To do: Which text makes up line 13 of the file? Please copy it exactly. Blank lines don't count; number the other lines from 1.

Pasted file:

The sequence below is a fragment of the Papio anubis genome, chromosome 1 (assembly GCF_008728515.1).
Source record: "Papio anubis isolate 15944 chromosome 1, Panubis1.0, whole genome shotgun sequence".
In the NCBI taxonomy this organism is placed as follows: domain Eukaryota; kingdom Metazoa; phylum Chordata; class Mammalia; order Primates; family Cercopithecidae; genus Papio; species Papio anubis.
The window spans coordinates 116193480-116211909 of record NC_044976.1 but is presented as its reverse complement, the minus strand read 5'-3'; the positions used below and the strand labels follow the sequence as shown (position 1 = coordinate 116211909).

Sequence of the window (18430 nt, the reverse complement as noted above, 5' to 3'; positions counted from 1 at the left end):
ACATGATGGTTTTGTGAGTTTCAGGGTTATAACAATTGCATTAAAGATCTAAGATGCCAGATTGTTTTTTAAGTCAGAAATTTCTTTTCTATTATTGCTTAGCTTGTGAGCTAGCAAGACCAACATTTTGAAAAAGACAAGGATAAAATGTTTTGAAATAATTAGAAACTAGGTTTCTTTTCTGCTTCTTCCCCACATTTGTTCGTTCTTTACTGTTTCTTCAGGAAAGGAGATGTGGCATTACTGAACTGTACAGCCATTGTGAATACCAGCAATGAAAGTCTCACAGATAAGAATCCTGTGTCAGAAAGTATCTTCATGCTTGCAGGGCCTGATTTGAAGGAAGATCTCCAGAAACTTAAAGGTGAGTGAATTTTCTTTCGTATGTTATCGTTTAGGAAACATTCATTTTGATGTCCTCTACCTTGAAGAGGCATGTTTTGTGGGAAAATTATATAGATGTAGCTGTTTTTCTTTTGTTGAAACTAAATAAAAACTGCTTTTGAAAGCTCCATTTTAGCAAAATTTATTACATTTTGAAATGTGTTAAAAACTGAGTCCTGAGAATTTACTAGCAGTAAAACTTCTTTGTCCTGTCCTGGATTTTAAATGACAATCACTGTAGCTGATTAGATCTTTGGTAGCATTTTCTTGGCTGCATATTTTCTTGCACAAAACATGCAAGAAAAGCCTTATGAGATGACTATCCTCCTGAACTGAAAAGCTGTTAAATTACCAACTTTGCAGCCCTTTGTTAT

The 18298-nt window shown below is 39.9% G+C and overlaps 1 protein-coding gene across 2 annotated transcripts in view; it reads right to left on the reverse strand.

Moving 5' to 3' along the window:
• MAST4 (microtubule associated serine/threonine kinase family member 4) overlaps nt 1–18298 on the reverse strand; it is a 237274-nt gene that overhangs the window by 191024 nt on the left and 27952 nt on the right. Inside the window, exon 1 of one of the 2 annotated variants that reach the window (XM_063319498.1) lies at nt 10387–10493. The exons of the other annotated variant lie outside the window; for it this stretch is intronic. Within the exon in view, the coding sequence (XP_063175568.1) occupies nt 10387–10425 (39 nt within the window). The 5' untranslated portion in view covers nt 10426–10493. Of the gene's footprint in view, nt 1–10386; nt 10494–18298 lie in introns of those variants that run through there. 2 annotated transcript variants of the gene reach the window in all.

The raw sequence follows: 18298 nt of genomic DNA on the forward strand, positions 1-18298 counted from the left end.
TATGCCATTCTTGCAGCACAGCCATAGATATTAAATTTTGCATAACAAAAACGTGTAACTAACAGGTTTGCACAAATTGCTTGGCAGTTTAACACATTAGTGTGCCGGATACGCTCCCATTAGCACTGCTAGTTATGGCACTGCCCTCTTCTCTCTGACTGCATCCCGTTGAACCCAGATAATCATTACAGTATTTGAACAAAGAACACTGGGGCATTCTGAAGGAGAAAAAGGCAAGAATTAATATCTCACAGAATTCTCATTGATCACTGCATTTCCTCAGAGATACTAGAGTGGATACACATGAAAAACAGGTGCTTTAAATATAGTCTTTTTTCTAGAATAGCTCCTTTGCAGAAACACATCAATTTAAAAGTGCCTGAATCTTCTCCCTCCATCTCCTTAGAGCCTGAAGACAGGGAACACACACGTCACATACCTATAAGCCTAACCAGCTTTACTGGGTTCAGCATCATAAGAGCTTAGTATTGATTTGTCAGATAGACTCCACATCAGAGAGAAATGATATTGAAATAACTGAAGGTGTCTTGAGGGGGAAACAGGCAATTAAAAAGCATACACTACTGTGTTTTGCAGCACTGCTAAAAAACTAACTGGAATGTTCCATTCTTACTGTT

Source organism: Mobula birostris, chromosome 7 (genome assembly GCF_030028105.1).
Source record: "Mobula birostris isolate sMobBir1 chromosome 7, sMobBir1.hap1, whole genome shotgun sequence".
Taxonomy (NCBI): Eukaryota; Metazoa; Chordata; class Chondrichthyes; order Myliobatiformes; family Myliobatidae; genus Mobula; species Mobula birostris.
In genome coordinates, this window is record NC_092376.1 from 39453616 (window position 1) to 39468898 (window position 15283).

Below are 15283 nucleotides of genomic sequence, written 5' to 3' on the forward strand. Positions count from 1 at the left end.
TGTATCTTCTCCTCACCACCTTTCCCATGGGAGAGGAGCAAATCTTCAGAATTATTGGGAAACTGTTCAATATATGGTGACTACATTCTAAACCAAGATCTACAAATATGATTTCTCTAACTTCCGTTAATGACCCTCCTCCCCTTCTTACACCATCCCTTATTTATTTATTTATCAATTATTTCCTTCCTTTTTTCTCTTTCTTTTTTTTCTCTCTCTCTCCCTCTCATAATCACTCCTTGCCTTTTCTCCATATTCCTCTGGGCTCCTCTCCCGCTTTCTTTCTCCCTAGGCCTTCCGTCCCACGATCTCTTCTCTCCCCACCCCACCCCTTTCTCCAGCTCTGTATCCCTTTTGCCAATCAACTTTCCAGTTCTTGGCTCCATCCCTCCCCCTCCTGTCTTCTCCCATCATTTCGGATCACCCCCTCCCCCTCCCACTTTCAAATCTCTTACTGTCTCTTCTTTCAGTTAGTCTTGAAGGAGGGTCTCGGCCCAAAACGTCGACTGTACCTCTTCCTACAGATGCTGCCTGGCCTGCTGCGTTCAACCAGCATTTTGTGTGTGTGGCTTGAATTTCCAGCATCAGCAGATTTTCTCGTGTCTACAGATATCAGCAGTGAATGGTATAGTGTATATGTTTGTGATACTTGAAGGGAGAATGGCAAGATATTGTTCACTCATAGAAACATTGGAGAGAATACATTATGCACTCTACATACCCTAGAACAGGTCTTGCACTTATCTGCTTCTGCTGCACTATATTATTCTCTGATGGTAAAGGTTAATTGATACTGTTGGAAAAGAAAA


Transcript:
Source record: "Mobula birostris isolate sMobBir1 chromosome 7, sMobBir1.hap1, whole genome shotgun sequence".